Folkestone Artworks is the name for the collection of works originally commissioned by the Creative Foundation for the Folkestone Triennial that are now on permanent display in public spaces around the town. The collection after the three Triennials now boasts 27 high calibre artworks by an impressive array of young, emerging talent as well as more established artists.
It is envisaged that Folkestone Artworks will continue to grow after each new Triennial, helping to further develop Folkestone’s reputation as a unique destination in the UK for those who enjoy contemporary art. Experiencing art outside the confines of a gallery or institutional setting encourages different ways of seeing, learning and thinking about contemporary art.
The aim remains that when people think about Folkestone they think about the collection. The size of the collection now warrants a trip to Folkestone by itself and we would like the people of the town to be aware of it, proud of it and to talk about it.
Folkestone Artworks includes work by celebrated artists such as Turner Prize nominee Tracey Emin, whose seven-part sculpture Baby Things is a tender, subtle yet poignant response to her perception of the prevalence of teenage pregnancies in the town. 2007 Turner Prize winner Mark Wallinger’s ‘Folk Stones’ has a profound underpinning, 19,240 numbered stones, the exact number of soldiers killed on the first day of the Battle of the Somme in 1916, and can be found close to the Leas Cliff Hall. It even includes a dog’s play park, Pae White’s Barking Rocks, situated just off The Leas in Pleydell Gardens. Internationally acclaimed Kent-based artist Hamish Fulton has created a metal sign in the Harbour area, mapping the 31 water-related walks he has made from coast to coast, river to river, coast to river, across the British Isles and Western Europe over his 40-year career.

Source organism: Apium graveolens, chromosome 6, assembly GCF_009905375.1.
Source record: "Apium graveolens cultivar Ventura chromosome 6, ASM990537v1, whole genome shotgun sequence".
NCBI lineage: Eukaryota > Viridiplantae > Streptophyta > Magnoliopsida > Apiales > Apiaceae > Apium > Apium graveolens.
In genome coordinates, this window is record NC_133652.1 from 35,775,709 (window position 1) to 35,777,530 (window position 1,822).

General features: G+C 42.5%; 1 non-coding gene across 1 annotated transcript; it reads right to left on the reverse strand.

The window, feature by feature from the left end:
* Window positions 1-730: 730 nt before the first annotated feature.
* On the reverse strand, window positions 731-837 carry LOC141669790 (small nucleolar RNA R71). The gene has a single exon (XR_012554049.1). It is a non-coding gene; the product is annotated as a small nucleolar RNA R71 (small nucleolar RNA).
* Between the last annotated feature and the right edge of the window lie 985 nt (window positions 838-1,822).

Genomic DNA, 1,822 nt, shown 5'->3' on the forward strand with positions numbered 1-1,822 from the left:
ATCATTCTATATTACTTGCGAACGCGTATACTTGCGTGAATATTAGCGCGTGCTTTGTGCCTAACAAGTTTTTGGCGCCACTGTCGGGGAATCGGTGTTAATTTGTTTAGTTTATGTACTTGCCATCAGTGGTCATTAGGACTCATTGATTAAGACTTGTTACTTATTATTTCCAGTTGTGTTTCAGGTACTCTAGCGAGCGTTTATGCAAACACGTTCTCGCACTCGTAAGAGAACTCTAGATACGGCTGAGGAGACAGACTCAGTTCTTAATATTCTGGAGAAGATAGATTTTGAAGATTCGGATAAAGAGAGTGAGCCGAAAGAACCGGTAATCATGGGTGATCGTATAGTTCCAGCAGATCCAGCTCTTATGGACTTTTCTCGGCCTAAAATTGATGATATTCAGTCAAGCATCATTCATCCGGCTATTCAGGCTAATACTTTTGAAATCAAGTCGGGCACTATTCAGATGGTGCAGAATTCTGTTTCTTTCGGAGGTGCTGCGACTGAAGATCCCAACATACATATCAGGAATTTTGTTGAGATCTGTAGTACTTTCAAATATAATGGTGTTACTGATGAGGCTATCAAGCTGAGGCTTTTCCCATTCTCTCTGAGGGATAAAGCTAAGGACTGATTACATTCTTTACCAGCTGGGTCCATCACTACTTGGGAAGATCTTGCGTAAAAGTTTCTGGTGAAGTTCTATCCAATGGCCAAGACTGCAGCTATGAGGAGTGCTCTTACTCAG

Preface by Alastair Upton, Chief Executive of the Creative Foundation
Every day from my office I see 15, 16, 17 year-old kids gathered around some steps below me. They are joshing each other, laughing, dancing, mock fighting, singing and showing off; just living their life. Under their feet is one of the Folkestone Artworks, a Tracy Emin sculpture. The work is a small baby’s sock that looks like it has been dropped by a mother on the move and makes a forlorn warning or perhaps a glimpse of the future for those above it.
The twenty-seven Folkestone Artworks are dotted around the town, some like Paloma Vargas Weisz’s ‘Rug People’ is enchantingly hidden but breath-taking when discovered, while others, such as A K Dolven’s ‘Out of Tune’, shape the landscape and Mark Wallinger’s ‘Folk Stones’ brings you up short as you consider the history of the town. These artworks, all brought initially to Folkestone by the Triennial, now help define it, giving it character and importance. Nowhere else in Britain can an art collection of this calibre be found on the streets of a town.
Folkestone has long been a place artists have lived and visited, enjoying the setting and the scene and leaving behind a rich artistic legacy of paintings and prints. Folkestone Artworks add to these collections but differs from them too. Folkestone Artworks are the result of an inspired vision to bring artists of the very highest international standing to the town and have them create art that is open to all to see, all day and every day.
Our collection now makes art part of everyday life while providing a resource and inspiration for school children and students.
Folkestone has long welcomed visitors to this little gem of a town by the sea. It can now invite people to come again to see this new attraction. Folkestone Artworks are all of the very highest calibre, available for visitors to see free whenever they like. We hope that people will be enchanted, amazed, amused, confounded at times but always enriched. So please come and enjoy them, make them part of your life too.
Folkestone Artworks have been supported by